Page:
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but not bart. he was kind of a pacifist, i guess-- said he didn't believe in killing people. and nobody could dispute how right the man was. but that didn't keep other people from poking fun at himm just because he wasn't in uniform. i poked fun at him, too. i think that's why he finally joined up. from there on in, everything went wrong for bart. that he not only loved, but he just really worshipped. and the army and the fighting and everything just almost drove him out of his mind. he wasn't a bad soldier-- he didn't drink and carouse or gripe-- whatever was bothering him, heheept to himself. finally, when the war was over, bart went home.
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had run off with some other man. well, bart just fell into a thousand little pieces. somehow he was never able to... get those pieces backckogether again. that's when he found the bottle. i'll just never forgive myself for prodding him into the army. anyhow, we brought him out to the west, to the big sky and the great, great open country, d. but it hasn't worked. oh, carol, it's... it's a real tragedy. poor fella-- he can't see anything, he can't hear anything, think anything, he's just--
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yeah, charlie, here i am. bart found a ather one of them bottles he had stashed away and he's dead drunk-- and sick, too. he's still s sing that same thing over and over-- "i'm gonna kill 'em both, i'm gonna kill 'em both." where is he now? gave him that little treatment, put him in the female sawbones' wagon. then i come to tell you about it. i'll take care of him, major. i hope you can. ho! what do you want to do, major? just keep the people back. nothin' they can do for 'em now.
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sure never expected indian trouble in this part of the country. major, this man is still alive. are you sure? he's still got a pulse. can you do anything for him? i'll try. get him insidede the circle, boys.
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think he's got a chance? i've done all i can. doctor... i think i better tell you... we may be in for some real troubl i just don't understand it. mccullough's out there someplace, but-- of course, he could have passed through here before this happened-- do you think there's any possibility that he coululcome to long enough for us to learn anything about it? i've given him caffeine, that's a stimulant for his heart. all we can do now is wait. ma'am, i can't get that grover to eat. i'll shove it down this throat if you say so. no, i better see him.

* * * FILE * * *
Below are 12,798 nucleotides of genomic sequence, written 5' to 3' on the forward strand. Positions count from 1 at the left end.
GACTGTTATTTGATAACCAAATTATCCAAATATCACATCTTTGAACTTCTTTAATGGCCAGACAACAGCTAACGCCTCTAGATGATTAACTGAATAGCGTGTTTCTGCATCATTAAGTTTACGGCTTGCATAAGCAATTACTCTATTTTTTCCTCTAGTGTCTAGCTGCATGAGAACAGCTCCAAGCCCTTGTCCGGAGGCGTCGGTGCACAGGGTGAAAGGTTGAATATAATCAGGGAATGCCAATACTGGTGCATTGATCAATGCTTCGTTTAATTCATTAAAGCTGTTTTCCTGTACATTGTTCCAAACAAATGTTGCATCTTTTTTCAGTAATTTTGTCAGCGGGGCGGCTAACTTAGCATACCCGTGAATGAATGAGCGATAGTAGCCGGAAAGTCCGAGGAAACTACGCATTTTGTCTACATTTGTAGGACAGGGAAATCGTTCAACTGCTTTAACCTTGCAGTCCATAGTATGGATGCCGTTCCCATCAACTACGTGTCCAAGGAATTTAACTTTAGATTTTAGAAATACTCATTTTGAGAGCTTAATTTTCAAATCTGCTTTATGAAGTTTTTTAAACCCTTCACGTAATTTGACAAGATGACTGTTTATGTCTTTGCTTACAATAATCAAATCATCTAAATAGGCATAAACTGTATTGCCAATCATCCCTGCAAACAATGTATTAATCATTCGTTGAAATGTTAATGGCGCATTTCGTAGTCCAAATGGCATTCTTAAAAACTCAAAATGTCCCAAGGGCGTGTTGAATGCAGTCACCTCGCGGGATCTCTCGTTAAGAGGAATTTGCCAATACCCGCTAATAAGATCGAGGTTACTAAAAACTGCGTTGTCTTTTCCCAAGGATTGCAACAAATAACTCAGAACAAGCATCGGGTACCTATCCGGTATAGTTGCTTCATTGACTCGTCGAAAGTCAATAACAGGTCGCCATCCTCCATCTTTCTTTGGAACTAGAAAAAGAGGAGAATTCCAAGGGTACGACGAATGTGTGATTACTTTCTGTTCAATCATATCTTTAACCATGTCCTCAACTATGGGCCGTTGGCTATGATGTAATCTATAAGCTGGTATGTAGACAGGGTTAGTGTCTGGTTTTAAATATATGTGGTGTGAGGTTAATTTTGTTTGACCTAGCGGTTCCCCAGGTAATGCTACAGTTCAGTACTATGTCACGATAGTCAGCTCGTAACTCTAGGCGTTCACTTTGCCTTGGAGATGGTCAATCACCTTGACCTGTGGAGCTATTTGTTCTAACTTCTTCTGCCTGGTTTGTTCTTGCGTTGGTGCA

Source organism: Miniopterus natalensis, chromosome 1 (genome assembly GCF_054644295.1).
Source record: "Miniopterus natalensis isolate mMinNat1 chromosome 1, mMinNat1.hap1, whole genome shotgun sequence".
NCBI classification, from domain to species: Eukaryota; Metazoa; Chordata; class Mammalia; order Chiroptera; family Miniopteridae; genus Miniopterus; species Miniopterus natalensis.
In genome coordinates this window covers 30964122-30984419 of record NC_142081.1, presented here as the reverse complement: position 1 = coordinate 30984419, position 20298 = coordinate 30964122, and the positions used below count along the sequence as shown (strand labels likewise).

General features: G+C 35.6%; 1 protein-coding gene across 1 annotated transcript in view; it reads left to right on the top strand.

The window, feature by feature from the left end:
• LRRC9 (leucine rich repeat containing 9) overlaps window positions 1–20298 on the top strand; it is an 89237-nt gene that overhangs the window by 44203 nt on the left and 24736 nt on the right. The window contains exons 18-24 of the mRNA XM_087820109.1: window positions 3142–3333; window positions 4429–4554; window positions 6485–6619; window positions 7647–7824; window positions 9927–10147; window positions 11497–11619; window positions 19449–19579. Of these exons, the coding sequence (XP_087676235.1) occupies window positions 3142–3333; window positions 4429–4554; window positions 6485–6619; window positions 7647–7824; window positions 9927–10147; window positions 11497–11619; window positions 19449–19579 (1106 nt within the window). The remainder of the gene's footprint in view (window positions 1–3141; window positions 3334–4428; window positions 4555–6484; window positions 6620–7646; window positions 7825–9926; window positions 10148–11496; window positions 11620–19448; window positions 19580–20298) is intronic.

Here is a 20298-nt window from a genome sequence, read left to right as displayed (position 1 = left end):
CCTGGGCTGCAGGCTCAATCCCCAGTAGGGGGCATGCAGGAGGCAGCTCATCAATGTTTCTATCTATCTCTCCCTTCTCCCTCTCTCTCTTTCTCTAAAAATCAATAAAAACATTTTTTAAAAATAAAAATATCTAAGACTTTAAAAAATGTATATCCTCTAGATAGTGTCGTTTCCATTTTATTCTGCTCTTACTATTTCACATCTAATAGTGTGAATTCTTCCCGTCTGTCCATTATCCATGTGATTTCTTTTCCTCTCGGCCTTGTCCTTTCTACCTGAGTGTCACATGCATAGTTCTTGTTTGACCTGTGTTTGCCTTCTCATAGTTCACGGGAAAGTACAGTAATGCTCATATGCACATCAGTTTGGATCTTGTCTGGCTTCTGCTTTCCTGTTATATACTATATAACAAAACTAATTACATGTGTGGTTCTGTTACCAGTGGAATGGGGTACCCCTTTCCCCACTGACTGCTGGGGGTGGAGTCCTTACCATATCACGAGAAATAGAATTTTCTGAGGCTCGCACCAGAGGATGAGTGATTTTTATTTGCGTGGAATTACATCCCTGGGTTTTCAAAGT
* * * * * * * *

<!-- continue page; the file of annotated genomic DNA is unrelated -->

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i brought you some stew. i know how you feel, but you have to eat. how could you know how i feel? do you know what it's like to have a belly that feels as if it's full of feathers? you haven't had any nourishment in days. why? please? no thanks...mother. i don't know why i bother with you. "i swear by apollo the physician, "by aesculapius, hygeia, and panacea, "and i take to witness all the gods, all the goddessese
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"in every house where i enter, "i will enterr only for the good of my patients, "keeping myself far from all intentional ill-doing and seduction "and especially from the plples of love with women or men, "be they free or slaves. "all that may come to my knowledge "in the exercise of my profession "or outside of my profession "or in daily commerce with men "that should not be spread ababad "if i keep this oath faithfully, may i enjoy my life and practice my art." that's why you bother with me... to practice your art, doctor. without a patient, how can you practice? you're a fool-- the worst kind-- an educated fool. and i've taken all the insults i intend to take. now, eat this, or i'll go out and get some of the men
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if you want to help me, you get me a drink. if you're any kind of doctor at all, you'll get me a drink. let's stop playing games. i don't care what you think. please. he hasn't moved. i think he's breathing easier, though. seth, have you got any liquor? well, yeah, but-- for him? no. oh. bart wants a drink, huh? i need a bottle right away. well, you're not gonna get it.